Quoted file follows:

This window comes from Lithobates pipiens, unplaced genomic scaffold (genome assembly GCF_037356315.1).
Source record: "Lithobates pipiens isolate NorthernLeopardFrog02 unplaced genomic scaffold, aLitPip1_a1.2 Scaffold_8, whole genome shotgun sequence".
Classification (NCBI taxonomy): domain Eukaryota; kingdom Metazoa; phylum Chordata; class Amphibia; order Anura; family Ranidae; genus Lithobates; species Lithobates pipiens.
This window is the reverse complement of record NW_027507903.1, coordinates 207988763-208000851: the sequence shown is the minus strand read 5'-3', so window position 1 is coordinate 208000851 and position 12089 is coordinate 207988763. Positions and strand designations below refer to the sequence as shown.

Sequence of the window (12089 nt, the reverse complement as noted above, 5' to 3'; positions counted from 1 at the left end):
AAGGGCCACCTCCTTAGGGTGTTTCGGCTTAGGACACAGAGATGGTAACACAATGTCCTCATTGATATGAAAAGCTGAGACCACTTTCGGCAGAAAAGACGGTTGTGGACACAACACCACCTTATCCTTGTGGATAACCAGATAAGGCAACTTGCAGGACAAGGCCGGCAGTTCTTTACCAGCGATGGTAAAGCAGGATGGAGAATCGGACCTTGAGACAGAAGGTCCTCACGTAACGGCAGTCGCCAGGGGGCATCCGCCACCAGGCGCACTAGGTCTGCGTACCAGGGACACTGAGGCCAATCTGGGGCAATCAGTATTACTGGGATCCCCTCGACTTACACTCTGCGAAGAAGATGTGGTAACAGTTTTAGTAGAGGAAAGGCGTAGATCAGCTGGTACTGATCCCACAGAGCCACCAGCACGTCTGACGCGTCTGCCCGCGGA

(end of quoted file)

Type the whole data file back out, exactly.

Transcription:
This window comes from Lithobates pipiens, unplaced genomic scaffold (genome assembly GCF_037356315.1).
Source record: "Lithobates pipiens isolate NorthernLeopardFrog02 unplaced genomic scaffold, aLitPip1_a1.2 Scaffold_8, whole genome shotgun sequence".
Classification (NCBI taxonomy): domain Eukaryota; kingdom Metazoa; phylum Chordata; class Amphibia; order Anura; family Ranidae; genus Lithobates; species Lithobates pipiens.
This window is the reverse complement of record NW_027507903.1, coordinates 207988763-208000851: the sequence shown is the minus strand read 5'-3', so window position 1 is coordinate 208000851 and position 12089 is coordinate 207988763. Positions and strand designations below refer to the sequence as shown.

Sequence of the window (12089 nt, the reverse complement as noted above, 5' to 3'; positions counted from 1 at the left end):
AAGGGCCACCTCCTTAGGGTGTTTCGGCTTAGGACACAGAGATGGTAACACAATGTCCTCATTGATATGAAAAGCTGAGACCACTTTCGGCAGAAAAGACGGTTGTGGACACAACACCACCTTATCCTTGTGGATAACCAGATAAGGCAACTTGCAGGACAAGGCCGGCAGTTCTTTACCAGCGATGGTAAAGCAGGATGGAGAATCGGACCTTGAGACAGAAGGTCCTCACGTAACGGCAGTCGCCAGGGGGCATCCGCCACCAGGCGCACTAGGTCTGCGTACCAGGGACACTGAGGCCAATCTGGGGCAATCAGTATTACTGGGATCCCCTCGACTTACACTCTGCGAAGAAGATGTGGTAACAGTTTTAGTAGAGGAAAGGCGTAGATCAGCTGGTACTGATCCCACAGAGCCACCAGCACGTCTGACGCGTCTGCCCGCGGA